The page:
At a Reisezentrum travel desk you can book reservations on nearly any train in Europe, including those that don’t travel to or from Germany; and you won’t be charged any booking fees.
4: If you want to use a pass restricted to a set number of days of travel, you'll now only use up one day of your travel allowance when taking an overnight train.
Here's SIX ideas for how to save when planning and taking your trip.
‘Eurail and InterRail passes are a rip off because of all those extra charges you have to pay these days’ is a re-occurring theme of multiple articles and comments that you can easily find online.
Our counter-argument to those opinions is if you have an InterRail or Eurail pass you don’t HAVE to pay additional fees on ANY domestic train in Austria, Belgium, Demark, Germany, Great Britain, Ireland, Luxembourg, Norway (except for the Oslo <> Bergen route), Switzerland and The Netherlands.
So you don’t have to pay any additional charges in central Europe – handy!
You also don’t have to pay any fees on more than 95% of trains in Slovakia, Sweden and The Czech Republic.
Reservation fees aren’t required on all or MOST of the international express/high speed daytime trains to and from Austria, Belgium, Denmark, Germany, Hungary and The Netherlands; and that includes the very wonderful international ICE trains.
We've got a lot more info about which European trains don't and do have to be reserved HERE
This GUIDE includes info on how to avoid reservation fees, when travelling in the countries most popular with Eurail and InterRail pass users.
If travelling to a destination on your must-see list involves taking the small number of train services, with rail pass reservation fees that are more than €10, there are usually alternative journey options available.
They will be slower and involve more connections, but they can be more scenic.
There are also some less than obvious stations which offer connections that enable the more expensive reservation fees to be swerved:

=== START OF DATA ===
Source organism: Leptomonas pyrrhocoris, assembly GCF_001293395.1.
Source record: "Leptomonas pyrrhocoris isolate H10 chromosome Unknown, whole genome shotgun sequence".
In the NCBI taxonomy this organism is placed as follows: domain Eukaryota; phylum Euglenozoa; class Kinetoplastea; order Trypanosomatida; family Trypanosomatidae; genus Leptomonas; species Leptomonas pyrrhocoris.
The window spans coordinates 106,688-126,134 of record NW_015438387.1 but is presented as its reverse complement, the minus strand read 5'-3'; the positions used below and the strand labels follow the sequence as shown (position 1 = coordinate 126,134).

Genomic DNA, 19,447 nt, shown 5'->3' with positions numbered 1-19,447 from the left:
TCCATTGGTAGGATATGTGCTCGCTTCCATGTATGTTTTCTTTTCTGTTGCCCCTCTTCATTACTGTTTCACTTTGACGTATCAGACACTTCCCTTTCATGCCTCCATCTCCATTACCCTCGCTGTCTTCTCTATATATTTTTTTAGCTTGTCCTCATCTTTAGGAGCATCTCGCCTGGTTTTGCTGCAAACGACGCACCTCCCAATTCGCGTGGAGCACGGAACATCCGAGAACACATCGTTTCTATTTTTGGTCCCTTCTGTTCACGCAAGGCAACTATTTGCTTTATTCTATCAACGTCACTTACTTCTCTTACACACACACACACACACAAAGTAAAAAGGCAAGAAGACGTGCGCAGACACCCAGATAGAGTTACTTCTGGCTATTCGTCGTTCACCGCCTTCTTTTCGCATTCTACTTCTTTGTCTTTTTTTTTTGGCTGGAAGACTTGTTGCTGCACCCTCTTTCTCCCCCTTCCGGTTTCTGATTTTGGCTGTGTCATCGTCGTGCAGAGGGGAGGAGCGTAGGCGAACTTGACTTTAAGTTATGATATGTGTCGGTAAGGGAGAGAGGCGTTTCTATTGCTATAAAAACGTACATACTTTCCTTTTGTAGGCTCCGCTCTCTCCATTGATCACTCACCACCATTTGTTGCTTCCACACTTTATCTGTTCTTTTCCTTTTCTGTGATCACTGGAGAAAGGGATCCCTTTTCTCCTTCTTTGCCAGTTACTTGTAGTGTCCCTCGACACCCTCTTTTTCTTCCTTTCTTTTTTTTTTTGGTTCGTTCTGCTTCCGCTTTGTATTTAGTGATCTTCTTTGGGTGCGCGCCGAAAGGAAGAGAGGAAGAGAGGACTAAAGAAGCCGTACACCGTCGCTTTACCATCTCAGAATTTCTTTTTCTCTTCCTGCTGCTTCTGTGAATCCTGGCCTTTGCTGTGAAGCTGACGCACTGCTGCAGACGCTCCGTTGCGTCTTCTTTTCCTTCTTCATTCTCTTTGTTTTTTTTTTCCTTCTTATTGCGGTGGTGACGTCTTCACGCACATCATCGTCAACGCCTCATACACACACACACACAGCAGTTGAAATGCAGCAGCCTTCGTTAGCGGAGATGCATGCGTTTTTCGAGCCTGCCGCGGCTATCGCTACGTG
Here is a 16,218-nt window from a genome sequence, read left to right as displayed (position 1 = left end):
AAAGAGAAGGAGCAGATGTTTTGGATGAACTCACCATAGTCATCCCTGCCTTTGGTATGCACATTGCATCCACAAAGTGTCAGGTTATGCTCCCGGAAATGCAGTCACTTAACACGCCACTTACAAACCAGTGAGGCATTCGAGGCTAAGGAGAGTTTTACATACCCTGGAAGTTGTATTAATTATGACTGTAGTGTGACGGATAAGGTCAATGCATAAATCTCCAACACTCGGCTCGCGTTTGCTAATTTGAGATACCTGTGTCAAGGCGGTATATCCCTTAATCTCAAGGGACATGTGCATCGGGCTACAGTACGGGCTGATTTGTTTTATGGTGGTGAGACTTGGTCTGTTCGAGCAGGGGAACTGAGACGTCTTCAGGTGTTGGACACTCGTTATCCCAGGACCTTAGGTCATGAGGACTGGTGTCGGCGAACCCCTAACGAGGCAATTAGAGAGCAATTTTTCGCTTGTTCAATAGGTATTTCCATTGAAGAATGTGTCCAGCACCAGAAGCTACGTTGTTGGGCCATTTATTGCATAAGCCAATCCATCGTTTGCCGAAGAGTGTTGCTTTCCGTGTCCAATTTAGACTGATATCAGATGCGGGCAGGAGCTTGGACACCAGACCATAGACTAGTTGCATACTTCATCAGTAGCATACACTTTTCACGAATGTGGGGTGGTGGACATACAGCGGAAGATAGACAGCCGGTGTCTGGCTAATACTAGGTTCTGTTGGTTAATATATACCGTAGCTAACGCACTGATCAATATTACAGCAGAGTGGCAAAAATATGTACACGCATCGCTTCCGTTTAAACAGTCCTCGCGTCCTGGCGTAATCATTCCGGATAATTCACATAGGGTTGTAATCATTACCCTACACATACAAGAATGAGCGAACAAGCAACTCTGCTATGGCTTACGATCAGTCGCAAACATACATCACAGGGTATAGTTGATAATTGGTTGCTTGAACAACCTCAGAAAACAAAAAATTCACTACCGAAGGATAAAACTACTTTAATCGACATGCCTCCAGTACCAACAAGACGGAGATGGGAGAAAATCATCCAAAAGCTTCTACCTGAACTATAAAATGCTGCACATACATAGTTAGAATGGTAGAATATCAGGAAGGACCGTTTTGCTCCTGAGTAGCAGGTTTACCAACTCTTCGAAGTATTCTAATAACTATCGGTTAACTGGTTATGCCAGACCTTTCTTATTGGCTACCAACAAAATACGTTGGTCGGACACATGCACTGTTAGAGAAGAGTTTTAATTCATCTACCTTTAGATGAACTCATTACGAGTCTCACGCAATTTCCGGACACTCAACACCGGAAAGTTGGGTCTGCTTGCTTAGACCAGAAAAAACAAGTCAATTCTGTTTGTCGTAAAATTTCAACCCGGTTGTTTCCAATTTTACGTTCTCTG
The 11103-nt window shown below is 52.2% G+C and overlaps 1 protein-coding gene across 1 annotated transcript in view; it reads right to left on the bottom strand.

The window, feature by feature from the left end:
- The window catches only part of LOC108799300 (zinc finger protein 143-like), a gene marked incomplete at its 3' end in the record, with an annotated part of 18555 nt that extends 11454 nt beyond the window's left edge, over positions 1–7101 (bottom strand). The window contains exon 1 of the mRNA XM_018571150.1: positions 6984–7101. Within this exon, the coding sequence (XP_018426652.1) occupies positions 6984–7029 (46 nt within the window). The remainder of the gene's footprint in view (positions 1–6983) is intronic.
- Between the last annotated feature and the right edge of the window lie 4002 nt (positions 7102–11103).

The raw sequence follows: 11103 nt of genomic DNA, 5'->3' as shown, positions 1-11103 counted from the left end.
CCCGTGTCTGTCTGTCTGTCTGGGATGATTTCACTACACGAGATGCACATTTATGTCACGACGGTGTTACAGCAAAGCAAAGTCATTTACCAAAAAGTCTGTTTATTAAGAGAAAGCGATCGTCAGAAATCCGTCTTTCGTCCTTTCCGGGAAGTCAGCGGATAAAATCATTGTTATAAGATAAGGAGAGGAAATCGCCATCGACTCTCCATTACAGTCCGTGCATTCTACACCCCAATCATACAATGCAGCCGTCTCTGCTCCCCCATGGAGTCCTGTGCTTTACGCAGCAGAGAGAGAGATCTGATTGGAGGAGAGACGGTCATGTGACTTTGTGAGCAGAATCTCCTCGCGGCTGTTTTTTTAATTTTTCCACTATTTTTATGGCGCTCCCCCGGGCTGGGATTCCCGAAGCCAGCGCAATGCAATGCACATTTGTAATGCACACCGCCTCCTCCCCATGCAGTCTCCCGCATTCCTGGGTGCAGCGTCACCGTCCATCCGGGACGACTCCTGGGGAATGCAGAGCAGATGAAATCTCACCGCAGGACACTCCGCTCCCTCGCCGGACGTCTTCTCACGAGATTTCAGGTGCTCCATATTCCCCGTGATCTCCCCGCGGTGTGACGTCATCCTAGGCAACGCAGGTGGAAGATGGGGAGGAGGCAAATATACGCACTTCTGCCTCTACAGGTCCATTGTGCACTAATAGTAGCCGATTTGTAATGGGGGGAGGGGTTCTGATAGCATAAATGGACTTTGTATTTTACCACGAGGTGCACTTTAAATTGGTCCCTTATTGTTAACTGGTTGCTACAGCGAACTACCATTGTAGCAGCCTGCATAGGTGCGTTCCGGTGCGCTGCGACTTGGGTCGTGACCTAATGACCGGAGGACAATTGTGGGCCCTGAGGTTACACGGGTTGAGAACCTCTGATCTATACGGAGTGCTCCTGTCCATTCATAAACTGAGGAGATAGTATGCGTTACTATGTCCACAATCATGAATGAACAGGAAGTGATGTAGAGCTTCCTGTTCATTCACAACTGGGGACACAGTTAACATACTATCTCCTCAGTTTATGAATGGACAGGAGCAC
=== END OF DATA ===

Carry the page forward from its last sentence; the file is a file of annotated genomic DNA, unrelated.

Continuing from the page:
Or another means of avoiding the particularly expensive fees such as those charged the TGV France/Italy and Lyria trains is to put these journeys with high reservation fees at the beginning or end of an itinerary.
Book separate tickets a minimum of couple of weeks in advance, for the trains with the high fees, then make the start or end date of your pass, the day before or after you have made these journeys.
Or opt for a pass with a set number of travel days, but don't use one of the pass days to travel on these trains.
Yes it will be cheaper to use 2nd class passes, but the amount you SAVE will be greater with 1st class passes.
Compare the cost of 1st class tickets with the price of 1st class Eurail and InterRail passes and it soon becomes clear, that 1st class passes can be big money savers - IF you will travelling far enough to make a pass worthwhile.
Make a journey of 4 hours or more and we estimate that you’ll save typically be saving €50 compared to the cost of a standard price 1st class ticket.
In Italy if you travel with a 1st class pass you pay the same reservation fees as 2nd class pass users to travel on the fabulous Frecce trains.
Book your 1st class reservation on a high speed Frecce train and you'll be travelling in Business Class; on SMTJ's two most recent 1st class rail pass journeys in Italy we saved a total of more than €150, compared to the ticket price.
We were conflicted about whether to include this as it is perhaps a little too obvious, but the majority of ‘my rail pass wasn’t worth it’ comments we’ve seen online, arise from simply NOT travelling far enough to make a Eurail or InterRail pass value for money.
Rail passes are intended for travellers embarking on multiple long distance journeys to opposite ends of Europe, or to every corner of a country when using a single country pass.
A very rough-guide is that if you will be using a 10 day ‘Global Pass’, for example, then to make savings against discounted tickets, your average length of journey should be at least around 5 hours in western Europe and 7+ hours in eastern Europe.